We are so very proud of you  Séamus.

 

All in the Family: Learning from Master Musicians

May 14th, 2013

It’s that time of year when the MCC’s Traditional Arts Apprenticeships are wrapping up for the year. As part of the grant program, recipients are required to share what they have learned in a public presentation. This coming Sunday, May 19th, two master/apprentice teams will perform musical selections and share some of the joys and challenges of transmitting musical heritage. The free presentation takes place at Lowell National Historical Park Visitor Center theater, 246 Market Street and will begin at 2:30 p.m.

Two continents. Two ancient percussive traditions. And two young people with the good fortune to be born into musical familes headed by master musicians. Balla Kouyaté is a virtuoso player of the balafon, the ancient West African ancester of the xylophone and marimba. Above, you see him teaching his son Sekou the balafon.

Sixto “Tito” Ayala comes from a legendary music and dance institution in Puerto Rico – the Ayala family. He is pictured here teaching a conga rhythm to his daughter Estefany Navarro.

Come see and hear how West African djeli music and Puerto Rican bomba & plena are being passed on from one generation to the next.

 

 

 

 

Carnival, Dominican style

May 3rd, 2013

For several years now, we’ve been trying to track down the Dominican carnival comparsa rumored to be based in Lawrence, Massachusetts. Having seen photos of these fantasic costumed masqueraders, we thought they would be a perfect fit for leading the parade opening the Lowell Folk Festival. Finally, success! We recently visited with Stelvyn Mirabal, founder of the Asociación Carnavalesca de Massachusetts, in his home in Lawrence.

In the Dominican Republic, Carnival is celebrated during the whole month of February, where groups of elaboratively costumed people parading through the streets.  Some of the most famous of all the masked participants are the Diablos Cojuelos (limping devils). As the story is told, a demon was once banished to Earth because of his clownish pranks and was injured in his fall, hence the limp.  Diablos cojuelos are multi-horned, sharp toothed beings. Many regions of the Dominican Republic have varying versions of this frightening devil.

The Asociación Carnavalesca de Massachusetts brings a bit of Dominican Carnival to the United States. Twelve years ago, Stelyn Mirabal saw the need to preserve Dominican folkloric traditions in Lawrence, where there was (and is) a sizable Dominican population. He formed a comparsa (meaning a group of costumed people who  participate in the carnival parade) to take part in Lawrence’s 2nd Dominican Parade. In 2006, he decided to go bigger and brought back 16 masks at the same time. Currently, there are 75 people in his comparsa.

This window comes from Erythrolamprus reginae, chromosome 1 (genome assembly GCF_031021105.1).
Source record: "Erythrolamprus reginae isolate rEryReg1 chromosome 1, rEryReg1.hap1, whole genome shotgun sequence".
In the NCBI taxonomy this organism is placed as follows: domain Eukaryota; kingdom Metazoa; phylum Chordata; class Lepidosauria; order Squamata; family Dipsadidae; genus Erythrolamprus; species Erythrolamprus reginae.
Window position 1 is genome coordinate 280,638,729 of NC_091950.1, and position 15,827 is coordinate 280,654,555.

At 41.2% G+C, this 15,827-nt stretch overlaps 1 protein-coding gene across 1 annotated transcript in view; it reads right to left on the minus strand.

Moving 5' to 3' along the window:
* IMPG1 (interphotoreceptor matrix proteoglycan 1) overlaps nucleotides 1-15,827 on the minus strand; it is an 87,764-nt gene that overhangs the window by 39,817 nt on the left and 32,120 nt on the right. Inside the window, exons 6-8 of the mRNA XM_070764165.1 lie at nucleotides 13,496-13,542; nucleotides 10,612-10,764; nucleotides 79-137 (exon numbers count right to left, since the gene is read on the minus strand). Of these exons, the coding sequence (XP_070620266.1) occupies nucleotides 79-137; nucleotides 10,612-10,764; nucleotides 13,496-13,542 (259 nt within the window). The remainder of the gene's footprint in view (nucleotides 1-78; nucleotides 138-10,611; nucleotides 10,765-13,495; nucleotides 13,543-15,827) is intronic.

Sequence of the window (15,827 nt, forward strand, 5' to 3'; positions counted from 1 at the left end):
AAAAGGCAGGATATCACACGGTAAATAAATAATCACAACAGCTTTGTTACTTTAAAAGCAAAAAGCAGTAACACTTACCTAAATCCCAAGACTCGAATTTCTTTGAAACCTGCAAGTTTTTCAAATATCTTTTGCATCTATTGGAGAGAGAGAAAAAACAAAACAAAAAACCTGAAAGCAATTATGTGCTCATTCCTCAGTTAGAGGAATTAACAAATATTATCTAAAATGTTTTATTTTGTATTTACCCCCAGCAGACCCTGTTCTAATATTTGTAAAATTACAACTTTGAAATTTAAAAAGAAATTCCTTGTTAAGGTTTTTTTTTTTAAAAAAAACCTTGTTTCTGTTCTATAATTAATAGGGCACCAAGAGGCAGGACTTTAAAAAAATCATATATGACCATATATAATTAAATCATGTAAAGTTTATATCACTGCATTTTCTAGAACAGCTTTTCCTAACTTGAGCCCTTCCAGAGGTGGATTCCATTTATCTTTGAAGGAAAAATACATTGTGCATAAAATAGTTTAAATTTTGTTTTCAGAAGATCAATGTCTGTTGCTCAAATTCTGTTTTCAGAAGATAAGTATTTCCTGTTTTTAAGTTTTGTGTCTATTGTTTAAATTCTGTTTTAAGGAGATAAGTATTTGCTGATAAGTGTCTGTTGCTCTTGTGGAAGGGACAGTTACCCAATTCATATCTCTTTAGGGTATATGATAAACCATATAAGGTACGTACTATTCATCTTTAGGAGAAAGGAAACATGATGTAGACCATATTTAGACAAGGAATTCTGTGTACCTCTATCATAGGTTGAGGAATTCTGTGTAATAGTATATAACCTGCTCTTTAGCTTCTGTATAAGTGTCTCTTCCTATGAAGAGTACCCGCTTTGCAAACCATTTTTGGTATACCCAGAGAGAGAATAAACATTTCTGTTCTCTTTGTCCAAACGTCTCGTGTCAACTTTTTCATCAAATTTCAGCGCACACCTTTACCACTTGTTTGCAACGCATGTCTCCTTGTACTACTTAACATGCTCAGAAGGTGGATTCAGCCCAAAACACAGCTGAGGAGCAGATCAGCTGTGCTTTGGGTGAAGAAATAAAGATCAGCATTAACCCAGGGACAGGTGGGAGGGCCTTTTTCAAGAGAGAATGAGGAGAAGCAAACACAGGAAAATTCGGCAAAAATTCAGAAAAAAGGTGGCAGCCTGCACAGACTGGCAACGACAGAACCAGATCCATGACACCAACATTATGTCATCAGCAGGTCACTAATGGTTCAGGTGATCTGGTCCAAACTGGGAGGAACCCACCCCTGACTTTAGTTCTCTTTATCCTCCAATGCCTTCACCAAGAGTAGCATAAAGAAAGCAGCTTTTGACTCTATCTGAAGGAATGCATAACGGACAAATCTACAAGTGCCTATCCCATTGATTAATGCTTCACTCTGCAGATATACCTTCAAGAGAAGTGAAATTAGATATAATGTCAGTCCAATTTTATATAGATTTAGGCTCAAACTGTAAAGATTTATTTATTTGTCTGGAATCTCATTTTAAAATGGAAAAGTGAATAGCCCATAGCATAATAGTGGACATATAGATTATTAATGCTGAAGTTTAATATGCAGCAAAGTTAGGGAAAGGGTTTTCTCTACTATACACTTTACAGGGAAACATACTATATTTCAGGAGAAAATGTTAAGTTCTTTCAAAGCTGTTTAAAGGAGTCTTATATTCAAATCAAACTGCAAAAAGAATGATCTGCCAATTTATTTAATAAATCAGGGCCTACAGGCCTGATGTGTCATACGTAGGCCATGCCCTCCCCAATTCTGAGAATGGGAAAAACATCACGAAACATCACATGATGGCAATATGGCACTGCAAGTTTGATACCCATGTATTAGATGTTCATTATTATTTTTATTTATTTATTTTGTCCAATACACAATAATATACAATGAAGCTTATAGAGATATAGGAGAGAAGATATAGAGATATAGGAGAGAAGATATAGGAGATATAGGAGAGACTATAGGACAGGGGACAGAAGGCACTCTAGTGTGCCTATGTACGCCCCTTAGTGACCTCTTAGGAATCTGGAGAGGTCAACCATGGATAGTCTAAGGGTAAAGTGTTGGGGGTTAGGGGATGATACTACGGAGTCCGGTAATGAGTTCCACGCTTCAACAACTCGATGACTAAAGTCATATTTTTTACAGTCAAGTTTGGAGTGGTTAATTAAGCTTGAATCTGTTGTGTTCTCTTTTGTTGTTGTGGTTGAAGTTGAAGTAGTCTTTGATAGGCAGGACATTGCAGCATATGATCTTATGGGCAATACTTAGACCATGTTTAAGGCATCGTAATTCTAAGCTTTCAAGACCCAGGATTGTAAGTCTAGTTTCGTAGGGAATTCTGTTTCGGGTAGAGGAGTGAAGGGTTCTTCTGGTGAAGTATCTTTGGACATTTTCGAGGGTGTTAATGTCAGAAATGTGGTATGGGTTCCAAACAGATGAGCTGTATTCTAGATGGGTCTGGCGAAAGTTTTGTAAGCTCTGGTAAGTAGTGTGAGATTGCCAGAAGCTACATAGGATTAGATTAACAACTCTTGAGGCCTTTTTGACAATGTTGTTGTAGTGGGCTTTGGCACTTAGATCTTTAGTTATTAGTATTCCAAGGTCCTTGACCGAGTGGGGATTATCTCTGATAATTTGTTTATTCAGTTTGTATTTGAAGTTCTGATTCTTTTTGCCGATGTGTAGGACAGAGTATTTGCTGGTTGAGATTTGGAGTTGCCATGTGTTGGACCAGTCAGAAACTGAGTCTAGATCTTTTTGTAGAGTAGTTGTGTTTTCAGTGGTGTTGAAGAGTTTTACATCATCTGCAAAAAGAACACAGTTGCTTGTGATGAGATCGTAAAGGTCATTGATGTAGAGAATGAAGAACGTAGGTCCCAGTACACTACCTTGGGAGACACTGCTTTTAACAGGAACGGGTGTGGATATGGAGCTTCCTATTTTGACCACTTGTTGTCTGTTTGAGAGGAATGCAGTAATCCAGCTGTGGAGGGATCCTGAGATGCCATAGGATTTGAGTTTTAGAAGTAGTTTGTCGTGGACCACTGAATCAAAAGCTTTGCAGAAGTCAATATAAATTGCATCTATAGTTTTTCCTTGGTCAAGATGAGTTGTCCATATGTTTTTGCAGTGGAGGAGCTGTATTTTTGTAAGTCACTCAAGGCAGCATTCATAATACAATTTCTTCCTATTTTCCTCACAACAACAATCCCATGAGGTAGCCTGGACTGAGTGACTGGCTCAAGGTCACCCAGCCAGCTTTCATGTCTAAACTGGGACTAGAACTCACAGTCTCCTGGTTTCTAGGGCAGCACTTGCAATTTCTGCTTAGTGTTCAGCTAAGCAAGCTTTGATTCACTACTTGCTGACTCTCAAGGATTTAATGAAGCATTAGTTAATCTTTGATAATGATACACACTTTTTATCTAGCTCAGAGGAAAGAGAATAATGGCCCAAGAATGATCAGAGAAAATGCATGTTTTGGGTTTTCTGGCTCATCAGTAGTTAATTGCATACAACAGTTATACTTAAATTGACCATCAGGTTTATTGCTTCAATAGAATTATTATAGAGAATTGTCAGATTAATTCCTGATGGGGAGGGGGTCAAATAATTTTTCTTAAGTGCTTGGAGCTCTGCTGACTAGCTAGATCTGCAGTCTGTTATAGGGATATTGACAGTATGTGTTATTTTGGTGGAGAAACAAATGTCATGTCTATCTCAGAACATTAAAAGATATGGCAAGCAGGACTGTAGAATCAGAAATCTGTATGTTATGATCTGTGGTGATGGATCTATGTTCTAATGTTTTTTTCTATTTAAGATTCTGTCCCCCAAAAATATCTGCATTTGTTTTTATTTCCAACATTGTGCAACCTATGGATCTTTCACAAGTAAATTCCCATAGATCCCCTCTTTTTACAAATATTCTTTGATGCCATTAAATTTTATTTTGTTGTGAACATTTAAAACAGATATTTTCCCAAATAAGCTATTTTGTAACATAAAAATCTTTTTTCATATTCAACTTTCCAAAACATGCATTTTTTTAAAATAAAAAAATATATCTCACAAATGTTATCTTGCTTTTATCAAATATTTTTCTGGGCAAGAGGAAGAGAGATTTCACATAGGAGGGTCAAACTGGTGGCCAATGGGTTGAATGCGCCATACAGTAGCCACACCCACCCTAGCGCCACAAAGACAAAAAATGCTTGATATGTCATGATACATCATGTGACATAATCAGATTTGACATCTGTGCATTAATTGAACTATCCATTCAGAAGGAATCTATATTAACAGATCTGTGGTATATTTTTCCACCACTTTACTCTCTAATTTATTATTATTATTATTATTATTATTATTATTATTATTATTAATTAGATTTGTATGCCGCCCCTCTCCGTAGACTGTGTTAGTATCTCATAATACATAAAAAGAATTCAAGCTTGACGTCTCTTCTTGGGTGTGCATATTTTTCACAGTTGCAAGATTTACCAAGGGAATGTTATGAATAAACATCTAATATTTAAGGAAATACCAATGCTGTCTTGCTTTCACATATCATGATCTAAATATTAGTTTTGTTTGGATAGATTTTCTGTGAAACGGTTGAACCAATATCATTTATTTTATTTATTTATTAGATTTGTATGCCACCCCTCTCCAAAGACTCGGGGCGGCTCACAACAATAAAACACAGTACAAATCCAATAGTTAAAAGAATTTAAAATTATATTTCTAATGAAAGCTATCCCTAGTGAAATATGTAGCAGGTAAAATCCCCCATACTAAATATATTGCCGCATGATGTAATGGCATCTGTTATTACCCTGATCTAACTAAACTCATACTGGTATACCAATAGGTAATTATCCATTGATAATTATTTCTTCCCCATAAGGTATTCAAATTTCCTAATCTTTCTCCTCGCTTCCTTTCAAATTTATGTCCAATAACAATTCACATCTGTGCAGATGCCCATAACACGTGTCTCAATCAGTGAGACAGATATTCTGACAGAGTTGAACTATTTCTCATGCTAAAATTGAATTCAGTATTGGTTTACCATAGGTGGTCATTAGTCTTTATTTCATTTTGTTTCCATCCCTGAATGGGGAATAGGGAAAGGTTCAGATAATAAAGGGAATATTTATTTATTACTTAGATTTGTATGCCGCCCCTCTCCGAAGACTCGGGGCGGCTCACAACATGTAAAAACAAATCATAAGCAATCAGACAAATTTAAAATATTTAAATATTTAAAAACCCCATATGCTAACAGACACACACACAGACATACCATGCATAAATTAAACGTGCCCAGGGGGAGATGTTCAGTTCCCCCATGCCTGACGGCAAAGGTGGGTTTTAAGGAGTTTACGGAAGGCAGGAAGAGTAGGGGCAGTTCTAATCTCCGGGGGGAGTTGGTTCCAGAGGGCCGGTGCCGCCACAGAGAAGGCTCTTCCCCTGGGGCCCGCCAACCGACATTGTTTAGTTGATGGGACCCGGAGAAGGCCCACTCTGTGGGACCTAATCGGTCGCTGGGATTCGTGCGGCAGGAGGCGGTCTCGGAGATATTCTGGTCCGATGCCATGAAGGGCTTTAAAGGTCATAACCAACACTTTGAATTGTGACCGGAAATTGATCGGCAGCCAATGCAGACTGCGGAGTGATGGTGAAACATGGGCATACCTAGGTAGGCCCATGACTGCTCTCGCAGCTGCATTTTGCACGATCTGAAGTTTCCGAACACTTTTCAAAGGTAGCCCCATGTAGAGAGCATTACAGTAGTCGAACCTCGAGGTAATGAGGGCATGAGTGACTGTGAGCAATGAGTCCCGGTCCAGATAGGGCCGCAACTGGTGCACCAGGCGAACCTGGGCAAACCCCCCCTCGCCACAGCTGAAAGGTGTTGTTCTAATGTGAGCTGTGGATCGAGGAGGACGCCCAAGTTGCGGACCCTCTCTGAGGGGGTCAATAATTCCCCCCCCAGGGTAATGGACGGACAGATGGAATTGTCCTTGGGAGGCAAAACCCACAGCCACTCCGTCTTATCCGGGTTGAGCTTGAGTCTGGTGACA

Stelvyn’s home city of Santiago Los Caballeros is known for its style of masks, which are called lechones (meaning pig). They are considered tradicional costumes and are relatively simple; the masks represent pigs or ducks.  Suits from the city of La Vega are larger and more elaborate and are referred to as fantasía. The lechones play the role of vejigantes, those who protect the people in the carnival, who, at one time, were members of the royalty. Vejigantes carry and swing inflated cow bladders to keep the crowd away from the parading comparsas.  Here in the United States, the cow bladders have been replaced by colorful balloons.

It was Stelvyn’s uncle who taught him and his cousins the carnival traditions of mask making and parading. At age 42, carnival has become a family affair for Stelvyn, “In fact, my mother and my sister, they all dress up. . . My father, a tailor, he used to make the suits.”  Below is a photo of Stelvyn’s son Leonardo dressed in a fancy suit and wearing a lechone mask. Leonardo has also become an expert at cracking the whip.

 

The masks are made from a mold of clay and covered with a paste like papier-mâché. The masks are shined, painted, and decorated. Although Stelvyn knows how to make the molds and papier-mâché masks, he prefers to import them from the Dominican Republic. The more elaborate diablos cojuelos costumes are professionally made using real teeth, horns, and skins, mainly of cows. The Asociación has more diablos cojuelos than lechones because to be a lechone, one has to know how to crack the whip and dance.